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Reflections on Human Potential and Resilience: A Response by Peter Gluckman

A commentary on Ismail Serageldin’s essay: “Reflections on constructing a human-centred development paradigm” by Peter Gluckman, President-Elect of the ISC.

I will focus my brief comments on a few aspects of Ismail’s valuable contribution, noting that I have already had the opportunity to comment on an earlier draft. I have spent much of my career in developmental medical sciences focusing on individual health and wellbeing. But more recently my work has been at the interface between evidence and public policy with an extensive focus on issues of societal wellbeing. When human development is looked at through the lenses of these experiences, one develops a somewhat different view of what human centred development might represent. I will highlight that perspective but of course, a holistic approach must consider multiple views simultaneously. I know Ismail wrote his piece as a provocation and equally my short contribution is intended not to debate, but rather to complement and add to our overall understandings.

Human centred development must evolve from the earlier human development paradigm that has dominated for the last 40 years. That paradigm was very much influenced by the overriding political focus on enhancing governance, improving economic development through classical free market approaches and, in some countries, through development assistance. These components remain critical to the global agenda, but that earlier and more narrow framing underestimates the need to give greater focus on the three words, ‘human’, ‘centred’ and ‘development’. Lifted out of the de facto economic paradigm, the phrase ‘human development’ takes on the additional meanings that it has always held for medical practitioners, teachers, social and aid workers and related sectors.

The addition of the word ‘centred’ is critically important in assisting that elevation. It highlights a shift in the starting point of conceptualization, putting the individual and their human network as the centre of focus rather than projecting them as a capital to be invested in. Indeed, recent lessons from reducing economic theory to practice show the folly of reducing everything to a conceptual rationality, when the reality is that the many aspects that make us as a species of upright apes what we are, with emotions, beliefs, culture and values are critical to understanding human centred development. Indeed, to discuss human capital (a term I am most uncomfortable with) without a broader understanding of the meanings inherent in those two words is limiting.

The problem with the ‘human capital’ frame

The whole concept of interchangeability between four capitals makes me uneasy in the extreme even if it is only being claimed to be used as a heuristic. First, the relative value of each ‘capital’ (if they could even be valued) is not constant as the contexts in which they might be evaluated change and evolve. It further implies the clearly flawed presupposition that humans are valued strictly for their economic productivity and that their value can be determined primarily from estimating the investment in their health, education and nutrition. The many highly contested debates that have gone on in different policy and actuarial settings as to how one values a human life show how limited a concept it is in practice. The argument to invest in education is not primarily one based in an econometric analysis. Intrinsic cultural and moral values and imperatives of education are seldom considered in the theoretical models that classical economists love.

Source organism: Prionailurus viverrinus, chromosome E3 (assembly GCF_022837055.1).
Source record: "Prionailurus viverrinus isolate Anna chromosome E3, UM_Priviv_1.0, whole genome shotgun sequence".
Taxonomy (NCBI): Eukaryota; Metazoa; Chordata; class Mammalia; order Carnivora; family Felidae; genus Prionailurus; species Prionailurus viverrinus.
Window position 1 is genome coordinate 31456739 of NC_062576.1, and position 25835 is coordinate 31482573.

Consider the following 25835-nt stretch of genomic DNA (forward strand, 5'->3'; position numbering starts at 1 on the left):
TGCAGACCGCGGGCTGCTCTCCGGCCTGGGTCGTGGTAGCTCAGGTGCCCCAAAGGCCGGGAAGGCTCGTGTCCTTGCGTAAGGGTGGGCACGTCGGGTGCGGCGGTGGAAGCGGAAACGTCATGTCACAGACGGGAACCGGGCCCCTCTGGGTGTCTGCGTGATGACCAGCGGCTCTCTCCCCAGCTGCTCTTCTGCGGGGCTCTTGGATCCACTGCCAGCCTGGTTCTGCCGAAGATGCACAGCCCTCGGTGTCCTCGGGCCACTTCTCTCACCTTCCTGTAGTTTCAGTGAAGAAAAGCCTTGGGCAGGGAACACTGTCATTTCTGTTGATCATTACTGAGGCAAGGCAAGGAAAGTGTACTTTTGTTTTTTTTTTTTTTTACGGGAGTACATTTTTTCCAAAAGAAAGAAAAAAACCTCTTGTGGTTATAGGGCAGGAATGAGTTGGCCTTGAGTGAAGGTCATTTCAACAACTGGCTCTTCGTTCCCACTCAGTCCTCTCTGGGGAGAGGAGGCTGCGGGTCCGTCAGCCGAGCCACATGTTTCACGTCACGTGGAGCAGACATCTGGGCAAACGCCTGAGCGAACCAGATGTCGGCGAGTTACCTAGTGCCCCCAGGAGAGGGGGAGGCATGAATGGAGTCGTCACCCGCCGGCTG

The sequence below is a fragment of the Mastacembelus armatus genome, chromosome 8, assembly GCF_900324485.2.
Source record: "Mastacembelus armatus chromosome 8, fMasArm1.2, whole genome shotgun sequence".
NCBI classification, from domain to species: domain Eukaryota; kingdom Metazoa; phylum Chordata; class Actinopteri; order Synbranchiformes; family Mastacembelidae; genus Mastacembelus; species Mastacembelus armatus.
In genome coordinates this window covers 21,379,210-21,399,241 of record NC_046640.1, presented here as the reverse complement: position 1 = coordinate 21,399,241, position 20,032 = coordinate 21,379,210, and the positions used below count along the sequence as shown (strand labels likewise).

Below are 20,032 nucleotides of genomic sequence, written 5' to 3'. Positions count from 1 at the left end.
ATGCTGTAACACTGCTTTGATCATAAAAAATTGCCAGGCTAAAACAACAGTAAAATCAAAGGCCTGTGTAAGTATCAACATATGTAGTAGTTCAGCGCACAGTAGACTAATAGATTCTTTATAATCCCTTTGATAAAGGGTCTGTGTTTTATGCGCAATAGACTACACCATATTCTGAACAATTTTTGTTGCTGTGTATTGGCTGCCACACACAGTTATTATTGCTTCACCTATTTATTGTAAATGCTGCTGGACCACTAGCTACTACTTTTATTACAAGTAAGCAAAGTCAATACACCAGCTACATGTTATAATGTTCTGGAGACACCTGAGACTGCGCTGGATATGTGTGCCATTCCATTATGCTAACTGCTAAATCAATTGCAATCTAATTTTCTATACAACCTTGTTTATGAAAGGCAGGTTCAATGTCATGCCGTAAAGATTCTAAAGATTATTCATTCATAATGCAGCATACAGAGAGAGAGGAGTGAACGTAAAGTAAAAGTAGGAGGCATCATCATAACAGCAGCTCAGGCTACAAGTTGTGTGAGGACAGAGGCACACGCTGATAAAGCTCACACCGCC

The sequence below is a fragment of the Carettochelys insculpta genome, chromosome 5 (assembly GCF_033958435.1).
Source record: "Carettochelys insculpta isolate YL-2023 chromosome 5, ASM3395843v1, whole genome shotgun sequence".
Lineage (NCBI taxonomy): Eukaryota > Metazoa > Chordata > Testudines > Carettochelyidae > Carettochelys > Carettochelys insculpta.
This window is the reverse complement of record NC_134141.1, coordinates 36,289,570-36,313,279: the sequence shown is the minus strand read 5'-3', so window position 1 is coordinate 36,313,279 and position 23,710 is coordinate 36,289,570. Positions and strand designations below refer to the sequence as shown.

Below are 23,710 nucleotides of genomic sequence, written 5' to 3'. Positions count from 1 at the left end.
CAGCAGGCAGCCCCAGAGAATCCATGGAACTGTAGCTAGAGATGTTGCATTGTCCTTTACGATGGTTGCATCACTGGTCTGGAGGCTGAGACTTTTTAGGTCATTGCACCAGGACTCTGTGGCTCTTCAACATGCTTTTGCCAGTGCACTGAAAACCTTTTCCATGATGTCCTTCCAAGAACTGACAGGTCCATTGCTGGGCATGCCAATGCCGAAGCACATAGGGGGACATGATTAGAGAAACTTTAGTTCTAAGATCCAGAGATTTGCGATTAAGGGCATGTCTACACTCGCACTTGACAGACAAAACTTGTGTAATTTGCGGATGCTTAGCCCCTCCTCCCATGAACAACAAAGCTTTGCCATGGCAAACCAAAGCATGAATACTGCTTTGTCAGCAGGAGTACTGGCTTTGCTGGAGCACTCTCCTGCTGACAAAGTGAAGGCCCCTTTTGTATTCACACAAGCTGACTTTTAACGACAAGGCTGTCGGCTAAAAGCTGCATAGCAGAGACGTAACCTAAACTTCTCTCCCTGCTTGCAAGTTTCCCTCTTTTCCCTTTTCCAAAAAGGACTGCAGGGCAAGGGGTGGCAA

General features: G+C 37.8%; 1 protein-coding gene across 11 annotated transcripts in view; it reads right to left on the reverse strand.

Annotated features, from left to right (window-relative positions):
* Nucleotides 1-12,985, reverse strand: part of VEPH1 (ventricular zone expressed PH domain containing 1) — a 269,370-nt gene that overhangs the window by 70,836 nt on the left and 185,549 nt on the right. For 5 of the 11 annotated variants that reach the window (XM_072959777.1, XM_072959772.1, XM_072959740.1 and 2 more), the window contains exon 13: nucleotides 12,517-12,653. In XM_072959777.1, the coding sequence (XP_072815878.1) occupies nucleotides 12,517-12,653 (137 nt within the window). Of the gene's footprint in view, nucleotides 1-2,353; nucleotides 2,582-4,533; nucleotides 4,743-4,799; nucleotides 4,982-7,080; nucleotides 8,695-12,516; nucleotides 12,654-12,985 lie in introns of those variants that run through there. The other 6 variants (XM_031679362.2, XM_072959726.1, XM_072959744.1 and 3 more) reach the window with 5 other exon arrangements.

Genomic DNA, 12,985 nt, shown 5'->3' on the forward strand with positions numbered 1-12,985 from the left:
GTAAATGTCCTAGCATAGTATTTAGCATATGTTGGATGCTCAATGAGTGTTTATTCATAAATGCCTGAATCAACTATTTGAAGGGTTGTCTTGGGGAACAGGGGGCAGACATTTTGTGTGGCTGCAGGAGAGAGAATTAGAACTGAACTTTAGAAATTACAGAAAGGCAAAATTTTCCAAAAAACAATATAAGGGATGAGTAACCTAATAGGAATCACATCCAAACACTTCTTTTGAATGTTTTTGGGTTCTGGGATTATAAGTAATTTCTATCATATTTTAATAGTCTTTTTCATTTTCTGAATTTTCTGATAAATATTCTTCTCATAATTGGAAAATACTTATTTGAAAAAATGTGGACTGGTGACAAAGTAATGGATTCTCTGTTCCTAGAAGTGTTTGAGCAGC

By contrast, governments have realities to address, for which the present COVID-19 crisis provides a compelling illustration. They have to make decisions to address the economic, political and social costs of shutdown on one hand, and the realities of the many real human tragedies that the pandemic has created and might yet create, on the other. Urgent decisions must be made with very imperfect knowledge to inform them.

What some might term human capital, is effectively a function of the investment in, and the development of what I would reframe as a more meaningful concept, the potential of each individual. Further by focusing on human centred development and on optimizing human potential, we are compelled to more immediate action, whereas the sustainability agenda too often is perceived over a longer timeframe. Indeed, as Serageldin states:

“sustainability as opportunity therefore translates into providing future generations as much if not more total capital per capita than we have had ourselves”

Certainly, we want every generation to be better than the last, but a focus on human potential as opposed to humans as capital, allows a greater focus on the current generation which is critical and urgent. And as both the natural and social sciences teach us, human factors in any one generation have major effects through biological, social and environmental processes on the development of the next. Indeed, there is a significant body of inter-disciplinary research devoted to studies of intergenerational effects on human potential whether these are the developmental origins of physical and mental health and disease 2 to intergenerational patterns of poverty and social dysfunction.

Reframing the question: ‘How can we promote human potential?’ rather than ‘How can we measure human capital?’